Problem solving | Efficiency drivers - New Civil Engineering Magazine

Problem solving | Efficiency drivers

BY NADINE BUDDOO


The concept of a problem solving “toolkit” is enough to make even the least cynical among us sigh in exasperation. It is difficult not to baulk at the use of buzzwords like innovation and continuous improvement, but civils projects are increasingly being pervaded by these terms.

Clients are progressively turning to business tools, like Lean and Six Sigma, to increase efficiencies and successfully deliver projects.

A prime example is the work currently underway at Highways England. In 2009, the organisation established a Lean team, tasked with improving engagement with the supply chain.

Highways England uses TRIZ

TOTAL SYNERGY 

“In 2013, we also commenced engagement with our internal colleagues, so now we have total synergy where we’re deploying Lean as an integrated team with suppliers and internal staff,” says Highways England technical leader for supply chain Lean deployment Neal Symmons.

“In April 2015, we became a government company and we’ve been charged with delivery of the Roads Investment Strategy. A key element of that is delivering £1.212bn of efficiency savings. The Lean team has identified within its strategy that we can commit to contribute £250M in savings.”

So what makes the organisation so confident that the Lean approach can help it deliver these savings? “Lean is about continuous improvement and making the business better,” explains Symmons.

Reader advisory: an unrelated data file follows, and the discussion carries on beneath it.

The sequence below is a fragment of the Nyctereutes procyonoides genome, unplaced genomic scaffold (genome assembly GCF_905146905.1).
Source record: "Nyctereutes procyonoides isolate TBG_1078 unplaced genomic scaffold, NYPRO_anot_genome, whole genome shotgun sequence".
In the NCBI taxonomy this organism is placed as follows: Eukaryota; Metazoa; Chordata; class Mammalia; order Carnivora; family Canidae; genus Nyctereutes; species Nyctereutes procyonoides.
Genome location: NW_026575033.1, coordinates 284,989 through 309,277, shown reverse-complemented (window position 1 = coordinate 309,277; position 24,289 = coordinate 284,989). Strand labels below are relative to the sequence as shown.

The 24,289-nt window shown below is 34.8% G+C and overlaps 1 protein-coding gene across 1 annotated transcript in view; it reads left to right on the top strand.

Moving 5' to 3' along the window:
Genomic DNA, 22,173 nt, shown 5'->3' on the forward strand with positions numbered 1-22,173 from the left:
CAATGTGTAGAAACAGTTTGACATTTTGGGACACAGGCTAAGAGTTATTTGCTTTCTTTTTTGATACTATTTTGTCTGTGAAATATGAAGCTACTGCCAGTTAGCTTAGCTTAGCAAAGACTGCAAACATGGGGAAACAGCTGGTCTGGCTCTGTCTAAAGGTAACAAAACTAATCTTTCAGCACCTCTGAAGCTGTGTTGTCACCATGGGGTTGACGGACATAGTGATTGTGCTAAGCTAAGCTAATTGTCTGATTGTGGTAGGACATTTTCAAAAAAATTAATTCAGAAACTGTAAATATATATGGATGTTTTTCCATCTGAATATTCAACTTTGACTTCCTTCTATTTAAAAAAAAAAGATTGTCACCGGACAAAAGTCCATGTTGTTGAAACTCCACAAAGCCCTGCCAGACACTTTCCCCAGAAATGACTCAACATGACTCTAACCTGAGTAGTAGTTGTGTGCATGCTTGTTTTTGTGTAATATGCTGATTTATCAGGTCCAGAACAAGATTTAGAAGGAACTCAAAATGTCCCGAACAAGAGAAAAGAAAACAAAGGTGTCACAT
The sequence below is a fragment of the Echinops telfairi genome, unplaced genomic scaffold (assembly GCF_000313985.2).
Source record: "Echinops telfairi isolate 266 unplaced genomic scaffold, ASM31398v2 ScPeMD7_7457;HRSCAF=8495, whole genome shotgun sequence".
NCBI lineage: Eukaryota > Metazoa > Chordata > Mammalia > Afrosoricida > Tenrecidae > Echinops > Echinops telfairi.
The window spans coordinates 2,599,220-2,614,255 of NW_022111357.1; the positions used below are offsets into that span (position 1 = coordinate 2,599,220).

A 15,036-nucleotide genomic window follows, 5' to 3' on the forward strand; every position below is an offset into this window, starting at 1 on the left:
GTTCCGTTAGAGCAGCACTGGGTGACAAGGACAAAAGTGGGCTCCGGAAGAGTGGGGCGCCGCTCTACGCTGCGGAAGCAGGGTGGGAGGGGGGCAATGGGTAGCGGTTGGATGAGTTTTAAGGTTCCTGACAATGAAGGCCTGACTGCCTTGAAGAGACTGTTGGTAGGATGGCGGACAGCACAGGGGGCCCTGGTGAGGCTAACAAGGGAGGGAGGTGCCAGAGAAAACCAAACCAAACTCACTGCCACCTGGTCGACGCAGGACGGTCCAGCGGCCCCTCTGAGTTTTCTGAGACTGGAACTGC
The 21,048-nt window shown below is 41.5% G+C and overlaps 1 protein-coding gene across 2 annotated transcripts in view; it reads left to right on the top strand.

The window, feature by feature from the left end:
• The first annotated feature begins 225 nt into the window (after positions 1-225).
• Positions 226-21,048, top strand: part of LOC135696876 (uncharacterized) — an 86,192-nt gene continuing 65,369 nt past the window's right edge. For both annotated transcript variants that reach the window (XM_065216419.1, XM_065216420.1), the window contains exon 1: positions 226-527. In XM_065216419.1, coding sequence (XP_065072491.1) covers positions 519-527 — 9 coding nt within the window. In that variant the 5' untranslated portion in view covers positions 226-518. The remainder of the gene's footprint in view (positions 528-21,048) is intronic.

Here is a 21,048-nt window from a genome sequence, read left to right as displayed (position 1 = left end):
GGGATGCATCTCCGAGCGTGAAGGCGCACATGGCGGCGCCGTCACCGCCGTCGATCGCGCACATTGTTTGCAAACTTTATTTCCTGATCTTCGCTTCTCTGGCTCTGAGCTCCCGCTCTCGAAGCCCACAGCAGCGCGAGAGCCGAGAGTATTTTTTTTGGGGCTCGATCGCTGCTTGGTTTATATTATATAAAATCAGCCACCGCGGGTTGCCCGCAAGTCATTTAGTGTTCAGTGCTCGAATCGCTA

“The four major players in ‘continuous improvement’ are Lean, Six Sigma, Total Productive Maintenance and Triz. Lean is a structured technique to solve problems. Triz is a structured innovation technique to come up with ideas. And that is how the two dovetail.”

UK Highways England - using TRIZ to develop Lean Deployment

With Lean, it’s pretty basic stuff, but we define the problem, measure the current situation, assess and analyse what’s happening, and put an improvement plan in place, then control and roll it out

Neal Simmons, Highways England

When challenged with solving a problem, says Symmons, most people do not use a structured technique, but instead rely on a “gut solution”. “With Lean, it’s pretty basic stuff, but we define the problem, measure the current situation, assess and analyse what’s happening, and put an improvement plan in place, then control and roll it out. That’s the structured approach to problem solving.”

However, Symmons admits that the Lean tools can prove insufficient when it comes to the “improvement” phase of the approach. “In that ‘improve’ section I know that we can always do better in the world of Lean. That’s where TRIZ comes in. It’s a toolkit that makes you think differently. It really makes you think outside of the box,” he says.

In order to hone its deployment of the TRIZ system, Highways England has been working with Oxford Creativity over the last 18 months. The firm, founded by former mechanical engineer Karen Gadd, has trained and educated engineers and scientists around the world to help them master the structured problem solving techniques that form the TRIZ toolkit.

Read the full article on New Civil Engineer website >>



Oxford Creativity

Learn TRIZ

Oxford Creativity

Why Use Us

Oxford Creativity

Events